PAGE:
UW-Madison UW-Madison

Staff Paper No. 414 - Abstract

The Evolution of Agricultural Soil Quality: A Methodology for Measurement and Some Land Market Implications

Kwansoo Kim
Bradford L. Barham [barham@mailplus.wisc.edu]
Ian Coxhead [coxhead@wisc.edu]

Staff Paper No. 414, December 1997, 34p.


The limited observability of soil quality has both static and dynamic dimensions, and together, these may contribute to a form of land market failure in which underinvestment in soil conservation occurs. In this paper, we apply two innovative econometric approaches to crop trials data from a Univ. of Wisconsin research station to examine the effects of rotations and fertilizer use on the dynamics of soil quality and corn yields. In the first approach, we develop a reduced-form, random coefficients model of yield responses to nitrogen fertilizer and rotations, in which both short- and long-run substitutability of N fertilizer for rotation can be evaluated. The second approach exploits the recursive properties of a dynamic structural model to explicitly recover an indirect but general measure of soil quality. This measure, based on readily available data, can contribute to the improvement of land market performance by reducing informational asymmetry. At a methodological level, our analysis also highlights the complementarity of the two econometric approaches used.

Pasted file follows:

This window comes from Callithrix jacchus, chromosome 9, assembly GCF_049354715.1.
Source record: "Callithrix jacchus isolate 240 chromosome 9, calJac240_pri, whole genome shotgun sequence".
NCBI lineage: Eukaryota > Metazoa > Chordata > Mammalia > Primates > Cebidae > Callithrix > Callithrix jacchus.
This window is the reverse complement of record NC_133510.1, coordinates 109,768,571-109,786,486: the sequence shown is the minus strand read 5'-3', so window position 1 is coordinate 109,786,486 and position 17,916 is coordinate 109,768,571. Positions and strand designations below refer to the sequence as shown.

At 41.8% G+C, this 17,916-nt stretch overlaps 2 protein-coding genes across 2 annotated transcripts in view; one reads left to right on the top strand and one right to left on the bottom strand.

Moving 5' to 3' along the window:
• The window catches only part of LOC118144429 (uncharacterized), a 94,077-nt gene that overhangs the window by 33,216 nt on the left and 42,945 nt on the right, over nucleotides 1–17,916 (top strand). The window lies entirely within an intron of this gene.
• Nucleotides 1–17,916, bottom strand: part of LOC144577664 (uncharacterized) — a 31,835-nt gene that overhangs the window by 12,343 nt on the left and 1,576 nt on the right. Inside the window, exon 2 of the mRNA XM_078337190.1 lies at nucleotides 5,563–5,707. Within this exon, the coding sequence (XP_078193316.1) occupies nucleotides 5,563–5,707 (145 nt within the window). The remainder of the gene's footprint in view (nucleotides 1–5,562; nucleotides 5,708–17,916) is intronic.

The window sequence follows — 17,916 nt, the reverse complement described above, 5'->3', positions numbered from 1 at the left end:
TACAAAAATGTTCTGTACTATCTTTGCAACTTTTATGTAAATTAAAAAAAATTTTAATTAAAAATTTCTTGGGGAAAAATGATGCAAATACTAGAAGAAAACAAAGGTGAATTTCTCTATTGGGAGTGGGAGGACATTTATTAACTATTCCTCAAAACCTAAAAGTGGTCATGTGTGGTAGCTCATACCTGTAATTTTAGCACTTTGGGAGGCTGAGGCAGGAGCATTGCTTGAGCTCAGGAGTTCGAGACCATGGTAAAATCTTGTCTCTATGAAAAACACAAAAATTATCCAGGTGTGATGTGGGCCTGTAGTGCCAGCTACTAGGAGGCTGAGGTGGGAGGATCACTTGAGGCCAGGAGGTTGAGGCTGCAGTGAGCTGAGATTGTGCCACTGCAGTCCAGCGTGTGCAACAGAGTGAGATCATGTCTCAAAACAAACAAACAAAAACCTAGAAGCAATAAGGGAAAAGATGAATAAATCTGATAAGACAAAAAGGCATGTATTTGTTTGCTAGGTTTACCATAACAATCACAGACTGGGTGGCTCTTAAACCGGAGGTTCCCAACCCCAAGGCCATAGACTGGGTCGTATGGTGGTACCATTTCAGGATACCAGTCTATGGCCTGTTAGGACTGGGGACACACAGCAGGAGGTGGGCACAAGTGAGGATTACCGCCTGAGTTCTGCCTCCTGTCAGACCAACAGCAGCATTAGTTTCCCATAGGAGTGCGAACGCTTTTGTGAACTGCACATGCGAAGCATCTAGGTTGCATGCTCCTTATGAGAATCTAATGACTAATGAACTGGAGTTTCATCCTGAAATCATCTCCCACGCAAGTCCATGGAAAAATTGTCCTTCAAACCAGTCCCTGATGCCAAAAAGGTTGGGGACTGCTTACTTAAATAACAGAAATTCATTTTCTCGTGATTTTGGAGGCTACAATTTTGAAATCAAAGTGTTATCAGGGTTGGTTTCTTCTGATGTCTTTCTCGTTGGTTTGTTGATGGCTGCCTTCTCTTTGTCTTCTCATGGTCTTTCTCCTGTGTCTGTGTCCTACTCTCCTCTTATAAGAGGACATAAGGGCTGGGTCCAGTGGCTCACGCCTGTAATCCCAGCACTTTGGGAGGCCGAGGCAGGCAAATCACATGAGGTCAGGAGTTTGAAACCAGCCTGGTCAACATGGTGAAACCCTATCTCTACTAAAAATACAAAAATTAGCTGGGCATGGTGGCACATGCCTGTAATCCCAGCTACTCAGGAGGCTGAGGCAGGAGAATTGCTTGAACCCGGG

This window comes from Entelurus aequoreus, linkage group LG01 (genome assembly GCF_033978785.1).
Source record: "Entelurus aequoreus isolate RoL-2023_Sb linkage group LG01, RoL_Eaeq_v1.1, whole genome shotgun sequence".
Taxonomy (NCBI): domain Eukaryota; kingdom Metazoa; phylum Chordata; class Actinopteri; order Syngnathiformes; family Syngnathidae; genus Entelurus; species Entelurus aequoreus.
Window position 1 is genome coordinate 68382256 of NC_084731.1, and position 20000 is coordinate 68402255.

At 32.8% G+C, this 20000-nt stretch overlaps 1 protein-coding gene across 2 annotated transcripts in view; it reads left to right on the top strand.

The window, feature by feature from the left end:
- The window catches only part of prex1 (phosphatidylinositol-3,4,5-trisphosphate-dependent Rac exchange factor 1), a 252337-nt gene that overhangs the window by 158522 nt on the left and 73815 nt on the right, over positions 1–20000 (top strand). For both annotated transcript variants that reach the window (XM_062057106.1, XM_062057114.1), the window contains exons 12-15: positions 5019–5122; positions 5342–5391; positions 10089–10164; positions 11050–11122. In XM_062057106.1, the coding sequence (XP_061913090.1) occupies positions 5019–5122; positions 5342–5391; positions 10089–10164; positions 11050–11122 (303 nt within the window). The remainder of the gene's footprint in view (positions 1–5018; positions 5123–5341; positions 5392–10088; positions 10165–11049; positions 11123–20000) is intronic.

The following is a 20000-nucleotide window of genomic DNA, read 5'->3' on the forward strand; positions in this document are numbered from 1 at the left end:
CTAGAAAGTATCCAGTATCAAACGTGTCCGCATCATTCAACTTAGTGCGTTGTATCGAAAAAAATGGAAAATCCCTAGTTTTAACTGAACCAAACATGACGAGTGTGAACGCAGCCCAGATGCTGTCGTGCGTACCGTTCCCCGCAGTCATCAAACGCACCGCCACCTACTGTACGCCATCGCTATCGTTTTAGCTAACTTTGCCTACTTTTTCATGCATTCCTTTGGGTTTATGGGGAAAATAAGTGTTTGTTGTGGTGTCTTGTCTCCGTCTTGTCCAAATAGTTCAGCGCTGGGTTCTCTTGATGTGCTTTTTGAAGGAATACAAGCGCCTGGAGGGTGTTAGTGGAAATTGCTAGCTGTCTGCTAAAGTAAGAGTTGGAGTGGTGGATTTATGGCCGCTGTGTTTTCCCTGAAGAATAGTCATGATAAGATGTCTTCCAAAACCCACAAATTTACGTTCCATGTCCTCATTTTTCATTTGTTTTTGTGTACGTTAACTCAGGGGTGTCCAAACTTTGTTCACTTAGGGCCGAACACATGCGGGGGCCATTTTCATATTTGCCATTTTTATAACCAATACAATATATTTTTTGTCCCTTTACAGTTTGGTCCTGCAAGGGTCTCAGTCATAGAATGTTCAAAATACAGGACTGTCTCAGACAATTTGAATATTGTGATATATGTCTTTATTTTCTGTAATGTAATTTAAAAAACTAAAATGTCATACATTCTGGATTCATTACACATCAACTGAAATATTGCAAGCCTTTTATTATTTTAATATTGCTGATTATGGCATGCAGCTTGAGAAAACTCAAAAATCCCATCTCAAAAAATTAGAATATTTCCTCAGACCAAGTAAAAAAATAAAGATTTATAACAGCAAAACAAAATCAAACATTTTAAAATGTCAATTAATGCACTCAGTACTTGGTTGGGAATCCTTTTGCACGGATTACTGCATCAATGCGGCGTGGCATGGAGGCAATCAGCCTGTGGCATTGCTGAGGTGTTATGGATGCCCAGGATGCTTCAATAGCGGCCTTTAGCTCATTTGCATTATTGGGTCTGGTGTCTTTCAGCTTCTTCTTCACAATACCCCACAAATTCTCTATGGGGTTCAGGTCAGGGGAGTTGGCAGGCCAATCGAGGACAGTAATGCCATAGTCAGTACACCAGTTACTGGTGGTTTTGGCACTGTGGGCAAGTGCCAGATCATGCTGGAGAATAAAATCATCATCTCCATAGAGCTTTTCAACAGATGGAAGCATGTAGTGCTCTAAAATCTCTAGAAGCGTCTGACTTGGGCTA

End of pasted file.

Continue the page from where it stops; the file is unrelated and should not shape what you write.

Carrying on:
Last updated on Wed, Jun 21, 2006 2:39pm